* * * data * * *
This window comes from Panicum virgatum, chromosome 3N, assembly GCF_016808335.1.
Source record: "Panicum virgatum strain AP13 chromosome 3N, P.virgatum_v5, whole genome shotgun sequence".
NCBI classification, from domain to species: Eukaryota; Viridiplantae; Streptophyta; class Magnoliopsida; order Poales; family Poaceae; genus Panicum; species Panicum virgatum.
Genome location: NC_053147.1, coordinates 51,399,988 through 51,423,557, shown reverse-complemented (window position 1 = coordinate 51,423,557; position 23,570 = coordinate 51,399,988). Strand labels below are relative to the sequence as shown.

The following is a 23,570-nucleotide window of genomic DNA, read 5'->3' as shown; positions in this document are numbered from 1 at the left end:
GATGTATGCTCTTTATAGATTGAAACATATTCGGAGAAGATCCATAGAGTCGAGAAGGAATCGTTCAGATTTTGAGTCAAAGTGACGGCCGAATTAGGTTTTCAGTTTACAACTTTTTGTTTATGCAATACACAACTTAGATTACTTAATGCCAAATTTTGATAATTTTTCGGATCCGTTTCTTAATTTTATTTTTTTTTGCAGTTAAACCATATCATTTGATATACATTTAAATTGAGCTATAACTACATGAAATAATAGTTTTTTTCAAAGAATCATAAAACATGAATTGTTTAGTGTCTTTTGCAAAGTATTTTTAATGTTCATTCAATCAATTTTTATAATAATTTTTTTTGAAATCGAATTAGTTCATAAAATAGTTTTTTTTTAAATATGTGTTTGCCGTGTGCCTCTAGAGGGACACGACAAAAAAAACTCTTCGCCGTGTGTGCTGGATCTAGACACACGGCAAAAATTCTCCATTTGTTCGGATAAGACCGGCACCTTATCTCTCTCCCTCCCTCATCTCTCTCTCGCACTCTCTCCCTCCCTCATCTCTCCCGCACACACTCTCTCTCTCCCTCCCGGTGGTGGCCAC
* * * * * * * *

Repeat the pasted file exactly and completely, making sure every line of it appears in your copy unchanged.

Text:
This window comes from Panicum virgatum, chromosome 3N, assembly GCF_016808335.1.
Source record: "Panicum virgatum strain AP13 chromosome 3N, P.virgatum_v5, whole genome shotgun sequence".
NCBI classification, from domain to species: Eukaryota; Viridiplantae; Streptophyta; class Magnoliopsida; order Poales; family Poaceae; genus Panicum; species Panicum virgatum.
Genome location: NC_053147.1, coordinates 51,399,988 through 51,423,557, shown reverse-complemented (window position 1 = coordinate 51,423,557; position 23,570 = coordinate 51,399,988). Strand labels below are relative to the sequence as shown.

The following is a 23,570-nucleotide window of genomic DNA, read 5'->3' as shown; positions in this document are numbered from 1 at the left end:
GATGTATGCTCTTTATAGATTGAAACATATTCGGAGAAGATCCATAGAGTCGAGAAGGAATCGTTCAGATTTTGAGTCAAAGTGACGGCCGAATTAGGTTTTCAGTTTACAACTTTTTGTTTATGCAATACACAACTTAGATTACTTAATGCCAAATTTTGATAATTTTTCGGATCCGTTTCTTAATTTTATTTTTTTTTGCAGTTAAACCATATCATTTGATATACATTTAAATTGAGCTATAACTACATGAAATAATAGTTTTTTTCAAAGAATCATAAAACATGAATTGTTTAGTGTCTTTTGCAAAGTATTTTTAATGTTCATTCAATCAATTTTTATAATAATTTTTTTTGAAATCGAATTAGTTCATAAAATAGTTTTTTTTTAAATATGTGTTTGCCGTGTGCCTCTAGAGGGACACGACAAAAAAAACTCTTCGCCGTGTGTGCTGGATCTAGACACACGGCAAAAATTCTCCATTTGTTCGGATAAGACCGGCACCTTATCTCTCTCCCTCCCTCATCTCTCTCTCGCACTCTCTCCCTCCCTCATCTCTCCCGCACACACTCTCTCTCTCCCTCCCGGTGGTGGCCAC